MR Sensors & Reporters
Monday 3 May 2010
Room A5 11:00-13:00 Moderators: Eric T. Ahrens and Assaf Gilad

11:00 33.

Enzymatic Triggered Release of Imaging Probe from Paramagnetic Liposomes
Sara Figueiredo1, Enzo Terreno2, Joao Nuno Moreira3, Carlos F.G.C. Geraldes1, Silvio Aime2
1Dep. of Biochemistry and Technology and Center for Neurosciences and Cell Biology, University of Coimbra, Coimbra, Portugal; 2Department of Chemistry and Molecular Imaging Center, University of Torino, Torino, Italy; 3Lab. of Pharmaceutical Technology and Center for Neurosciences and Cell Biology, University of Coimbra, Coimbra, Portugal

The design of imaging probes reporting about a given enzymatic activity is an important task in Molecular Imaging investigations. The aim of this work was to prepare paramagnetic liposomes encapsulating the clinically approved Gd-HPDO3A complex and able to release the imaging probe in the presence of a specific enzyme upregulated in a given disease. To do this, an amphiphilic lipopeptide acting as substrate for MMP (Matrix Metallo Proteinases) was prepared and incorporated in liposomes. It has been reported that in the presence of MMP like collagenase, the liposomes release its content, thus determining the detection of a T1 contrast enhancement.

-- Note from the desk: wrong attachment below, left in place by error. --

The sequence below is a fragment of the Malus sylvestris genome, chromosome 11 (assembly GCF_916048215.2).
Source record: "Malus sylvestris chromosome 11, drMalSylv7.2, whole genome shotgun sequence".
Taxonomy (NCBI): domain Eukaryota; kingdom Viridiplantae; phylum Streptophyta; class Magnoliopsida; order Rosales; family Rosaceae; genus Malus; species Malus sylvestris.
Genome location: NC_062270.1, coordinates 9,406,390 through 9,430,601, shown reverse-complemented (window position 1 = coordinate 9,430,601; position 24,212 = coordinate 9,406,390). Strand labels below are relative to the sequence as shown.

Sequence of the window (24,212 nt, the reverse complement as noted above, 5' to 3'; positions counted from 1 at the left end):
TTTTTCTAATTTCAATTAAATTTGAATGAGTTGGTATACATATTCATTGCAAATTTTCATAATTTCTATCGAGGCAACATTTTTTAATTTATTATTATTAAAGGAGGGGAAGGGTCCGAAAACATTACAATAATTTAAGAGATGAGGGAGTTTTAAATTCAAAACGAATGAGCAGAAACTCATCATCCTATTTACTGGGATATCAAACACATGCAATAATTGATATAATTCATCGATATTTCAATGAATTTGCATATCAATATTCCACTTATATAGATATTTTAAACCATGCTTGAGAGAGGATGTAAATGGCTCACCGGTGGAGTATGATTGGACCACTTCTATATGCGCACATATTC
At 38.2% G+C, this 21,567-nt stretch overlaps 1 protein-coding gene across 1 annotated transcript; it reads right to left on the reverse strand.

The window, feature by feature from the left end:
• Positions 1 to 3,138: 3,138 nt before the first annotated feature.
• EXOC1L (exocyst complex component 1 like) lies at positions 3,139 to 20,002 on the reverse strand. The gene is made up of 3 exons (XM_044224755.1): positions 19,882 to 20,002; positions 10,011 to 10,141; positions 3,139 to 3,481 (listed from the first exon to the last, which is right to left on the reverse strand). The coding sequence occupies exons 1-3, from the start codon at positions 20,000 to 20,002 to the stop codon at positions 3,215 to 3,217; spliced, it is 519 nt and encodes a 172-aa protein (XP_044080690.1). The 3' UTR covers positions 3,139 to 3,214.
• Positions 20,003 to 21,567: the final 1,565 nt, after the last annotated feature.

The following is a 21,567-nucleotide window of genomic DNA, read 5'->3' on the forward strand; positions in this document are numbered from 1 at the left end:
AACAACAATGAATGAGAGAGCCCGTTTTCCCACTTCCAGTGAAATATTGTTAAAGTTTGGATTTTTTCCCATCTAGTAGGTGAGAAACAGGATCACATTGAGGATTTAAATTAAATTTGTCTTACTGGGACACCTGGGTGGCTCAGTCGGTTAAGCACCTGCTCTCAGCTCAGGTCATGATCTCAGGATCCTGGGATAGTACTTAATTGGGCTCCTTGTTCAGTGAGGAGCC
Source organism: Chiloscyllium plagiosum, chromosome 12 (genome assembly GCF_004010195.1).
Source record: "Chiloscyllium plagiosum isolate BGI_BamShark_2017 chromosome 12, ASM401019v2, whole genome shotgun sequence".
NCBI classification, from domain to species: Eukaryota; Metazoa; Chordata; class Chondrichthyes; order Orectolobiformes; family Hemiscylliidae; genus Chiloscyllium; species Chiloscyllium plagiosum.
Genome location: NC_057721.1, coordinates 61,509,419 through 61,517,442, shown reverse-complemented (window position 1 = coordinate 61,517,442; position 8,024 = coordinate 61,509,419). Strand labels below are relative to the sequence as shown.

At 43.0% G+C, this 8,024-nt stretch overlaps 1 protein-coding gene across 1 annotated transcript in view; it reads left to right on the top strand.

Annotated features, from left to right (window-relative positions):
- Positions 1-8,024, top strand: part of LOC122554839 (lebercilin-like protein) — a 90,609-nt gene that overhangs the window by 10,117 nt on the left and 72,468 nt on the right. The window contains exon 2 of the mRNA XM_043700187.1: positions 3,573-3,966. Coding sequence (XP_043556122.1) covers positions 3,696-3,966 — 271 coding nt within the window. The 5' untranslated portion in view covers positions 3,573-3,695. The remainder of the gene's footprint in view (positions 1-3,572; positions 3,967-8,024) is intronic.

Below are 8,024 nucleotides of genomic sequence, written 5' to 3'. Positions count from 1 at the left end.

11:12   34.

A Novel Dual MRI-PARACEST/Fluorescent Probe for the Detection of Cathepsin-D Activity in Alzheimer's Disease
Robert Ta1,2, Alex Li1, Mojmir Suchy, 1,3, Robert Hudson3, Stephen Pasternak4,5, Robert Bartha1,2
1Imaging Research Group, Robarts Research Institute, London, Ontario, Canada; 2Medical Biophysics, University of Western Ontario, London, Ontario, Canada; 3Chemistry, University of Western Ontario, London, Ontario, Canada; 4Molecular Brain Research Group, Robarts Research Institute, London, Ontario, Canada; 5Clinical Neurological Sciences, University of Western Ontario, London, Ontario, Canada

A novel dual magnetic resonance/fluorescent probe has been designed for molecular targeting of Cathepsin D in Alzheimer's disease.  The MRI contrast of this probe has been detected using the on-resonance paramagnetic agent chemical exchange effect  (OPARACHEE) method.  Greater than a 1% OPARACHEE contrast was observed in 1.5 mM Tm3+-DOTA-Glycine in a 5% BSA phantom.  The dual probe demonstrated uptake into neuronal cells by confocal microscopy and had no toxic effects on these cells at the concentrations tested.

11:24 35. 

Self-Degrading, MRI-Detectable Hydrogels with Picomolar Target Sensitivity
Jason Colomb1, Katherine Louie1, Stephen P. Massia1, Kevin M. Bennett1
1School of Biological and Health Systems Engineering , Arizona State University, Tempe, AZ, United States